As awesome as your user name is (I really hope it's your real name), you are sadly mistaken about the dangers of rattlesnakes that don't have rattles. Full grown rattlesnakes often times lose their rattles due to various reasons. Also baby rattlers have yet to develop their rattles and are actually much more dangerous than the full grown rattlesnakes. They have less control on stopping the flow of venom than full grown ones, so can actually be more fatal. Telling people that all rattlesnakes without rattles are harmless bull snakes is irresponsible on your part. You may want to take the time to edit or remove your tip so your ill advice doesn't continue to get misconstrued and lead to a potentially hazardous situation for someone. Also, the idea that bull snakes occasionally eat rattlesnakes is sometimes touted as a reason for humans not to harm bull snakes when encountering them in the wild, although a better reason is the bullsnake's role in controlling warm-blooded vermin such as rodents. Perhaps you should better explain the ecological reasoning behind not harming animals a bit better as well, since all animals that can harm you don't necessarily need to die, but rather just avoided.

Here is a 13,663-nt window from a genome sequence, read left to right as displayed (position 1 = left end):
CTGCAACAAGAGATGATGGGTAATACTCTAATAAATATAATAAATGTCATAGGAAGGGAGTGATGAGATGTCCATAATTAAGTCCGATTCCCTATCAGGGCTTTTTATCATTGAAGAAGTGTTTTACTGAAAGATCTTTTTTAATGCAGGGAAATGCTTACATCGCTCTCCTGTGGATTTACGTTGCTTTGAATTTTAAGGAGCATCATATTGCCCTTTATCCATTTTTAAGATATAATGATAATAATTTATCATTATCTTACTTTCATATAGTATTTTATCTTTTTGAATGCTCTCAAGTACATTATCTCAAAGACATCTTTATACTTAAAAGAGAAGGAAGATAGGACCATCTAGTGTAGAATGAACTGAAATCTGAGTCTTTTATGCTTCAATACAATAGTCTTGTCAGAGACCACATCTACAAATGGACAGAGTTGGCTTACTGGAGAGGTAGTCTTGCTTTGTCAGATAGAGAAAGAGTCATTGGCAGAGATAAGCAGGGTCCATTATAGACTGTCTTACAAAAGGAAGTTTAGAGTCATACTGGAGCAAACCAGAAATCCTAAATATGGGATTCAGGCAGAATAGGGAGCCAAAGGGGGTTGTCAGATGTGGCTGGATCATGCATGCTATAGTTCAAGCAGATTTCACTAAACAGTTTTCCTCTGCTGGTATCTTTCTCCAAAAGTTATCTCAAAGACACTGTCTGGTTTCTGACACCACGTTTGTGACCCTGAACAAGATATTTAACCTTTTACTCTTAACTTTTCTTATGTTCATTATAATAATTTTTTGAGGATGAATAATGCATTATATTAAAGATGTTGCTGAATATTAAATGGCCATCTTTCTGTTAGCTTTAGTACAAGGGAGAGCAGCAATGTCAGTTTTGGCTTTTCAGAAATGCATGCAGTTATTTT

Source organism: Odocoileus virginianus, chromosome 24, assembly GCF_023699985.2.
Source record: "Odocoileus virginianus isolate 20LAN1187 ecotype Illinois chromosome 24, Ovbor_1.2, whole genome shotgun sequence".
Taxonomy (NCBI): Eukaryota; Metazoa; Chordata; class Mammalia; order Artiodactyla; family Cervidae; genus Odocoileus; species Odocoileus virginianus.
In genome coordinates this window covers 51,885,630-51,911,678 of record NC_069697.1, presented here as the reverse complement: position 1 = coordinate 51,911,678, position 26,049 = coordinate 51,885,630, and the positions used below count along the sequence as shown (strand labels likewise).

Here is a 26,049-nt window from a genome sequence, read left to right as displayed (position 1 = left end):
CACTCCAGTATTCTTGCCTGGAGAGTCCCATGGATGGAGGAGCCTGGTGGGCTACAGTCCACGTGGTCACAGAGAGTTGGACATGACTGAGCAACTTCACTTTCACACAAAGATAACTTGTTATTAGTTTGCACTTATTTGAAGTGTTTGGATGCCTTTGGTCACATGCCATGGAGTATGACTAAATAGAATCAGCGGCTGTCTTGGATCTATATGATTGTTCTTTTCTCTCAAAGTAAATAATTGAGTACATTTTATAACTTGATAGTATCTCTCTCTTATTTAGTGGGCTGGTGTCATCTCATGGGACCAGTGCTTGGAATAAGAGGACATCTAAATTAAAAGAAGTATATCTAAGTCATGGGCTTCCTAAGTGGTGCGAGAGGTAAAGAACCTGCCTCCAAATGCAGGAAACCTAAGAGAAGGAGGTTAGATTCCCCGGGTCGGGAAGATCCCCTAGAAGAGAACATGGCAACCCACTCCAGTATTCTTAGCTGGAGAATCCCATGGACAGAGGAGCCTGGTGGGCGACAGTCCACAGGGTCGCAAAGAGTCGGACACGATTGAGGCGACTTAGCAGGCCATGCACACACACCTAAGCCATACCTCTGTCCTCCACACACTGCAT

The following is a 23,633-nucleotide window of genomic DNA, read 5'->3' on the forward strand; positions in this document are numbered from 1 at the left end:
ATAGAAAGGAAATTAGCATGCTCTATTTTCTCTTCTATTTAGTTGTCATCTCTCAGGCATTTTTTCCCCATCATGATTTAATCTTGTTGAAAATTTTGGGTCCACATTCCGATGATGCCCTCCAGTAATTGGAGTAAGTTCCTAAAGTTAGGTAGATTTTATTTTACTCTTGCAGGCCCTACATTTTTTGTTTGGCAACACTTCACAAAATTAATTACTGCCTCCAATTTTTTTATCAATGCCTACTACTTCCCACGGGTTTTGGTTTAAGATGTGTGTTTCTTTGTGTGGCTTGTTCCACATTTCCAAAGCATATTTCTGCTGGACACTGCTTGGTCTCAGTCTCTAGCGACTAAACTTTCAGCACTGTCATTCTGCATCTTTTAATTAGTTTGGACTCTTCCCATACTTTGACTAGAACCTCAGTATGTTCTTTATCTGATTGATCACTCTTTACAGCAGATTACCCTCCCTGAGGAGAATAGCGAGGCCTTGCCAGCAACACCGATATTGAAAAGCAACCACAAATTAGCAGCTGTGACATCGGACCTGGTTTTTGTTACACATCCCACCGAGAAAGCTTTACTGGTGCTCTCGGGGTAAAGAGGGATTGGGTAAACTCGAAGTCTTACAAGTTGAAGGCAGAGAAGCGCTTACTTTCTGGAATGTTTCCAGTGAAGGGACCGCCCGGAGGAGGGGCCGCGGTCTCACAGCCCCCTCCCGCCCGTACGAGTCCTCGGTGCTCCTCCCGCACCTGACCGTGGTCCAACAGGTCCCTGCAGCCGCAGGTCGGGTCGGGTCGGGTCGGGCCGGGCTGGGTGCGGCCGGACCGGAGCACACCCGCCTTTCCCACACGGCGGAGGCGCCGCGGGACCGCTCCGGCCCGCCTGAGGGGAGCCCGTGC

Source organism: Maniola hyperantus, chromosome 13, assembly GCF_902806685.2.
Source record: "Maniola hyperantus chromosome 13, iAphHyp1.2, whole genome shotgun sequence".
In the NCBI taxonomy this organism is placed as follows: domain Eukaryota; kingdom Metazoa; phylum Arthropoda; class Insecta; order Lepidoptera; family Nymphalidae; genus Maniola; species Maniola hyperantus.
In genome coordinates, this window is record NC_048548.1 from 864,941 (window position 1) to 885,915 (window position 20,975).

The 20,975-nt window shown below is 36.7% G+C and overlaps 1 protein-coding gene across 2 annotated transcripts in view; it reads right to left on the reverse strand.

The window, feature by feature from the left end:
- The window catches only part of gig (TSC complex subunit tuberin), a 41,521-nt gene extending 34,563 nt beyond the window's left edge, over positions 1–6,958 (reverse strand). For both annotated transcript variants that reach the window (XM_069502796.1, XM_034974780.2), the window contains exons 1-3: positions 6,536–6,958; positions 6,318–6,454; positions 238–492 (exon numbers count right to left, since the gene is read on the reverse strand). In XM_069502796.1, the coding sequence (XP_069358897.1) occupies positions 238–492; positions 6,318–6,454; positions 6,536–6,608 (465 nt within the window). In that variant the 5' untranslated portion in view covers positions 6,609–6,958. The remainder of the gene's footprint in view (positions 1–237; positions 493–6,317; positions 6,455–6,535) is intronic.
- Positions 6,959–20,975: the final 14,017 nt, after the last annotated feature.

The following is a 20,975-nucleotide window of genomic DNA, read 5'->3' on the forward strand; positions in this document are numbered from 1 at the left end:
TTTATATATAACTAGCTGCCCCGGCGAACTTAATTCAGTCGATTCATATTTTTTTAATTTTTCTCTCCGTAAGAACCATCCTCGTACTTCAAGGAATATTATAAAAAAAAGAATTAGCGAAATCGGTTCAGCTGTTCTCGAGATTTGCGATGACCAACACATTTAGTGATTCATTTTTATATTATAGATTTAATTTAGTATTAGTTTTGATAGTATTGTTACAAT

When it get's much over 60 F(15C) you need to take care about rattlesnakes when you are wandering around the talus(rock piles) or the cliffs. They are rare, but there is always the chance. If you see one but it dosen't have rattles, then it is a harmless bullsnake and please do not kill it, they eat rattlesnakes.
Black widow spiders are also fairly common to the area.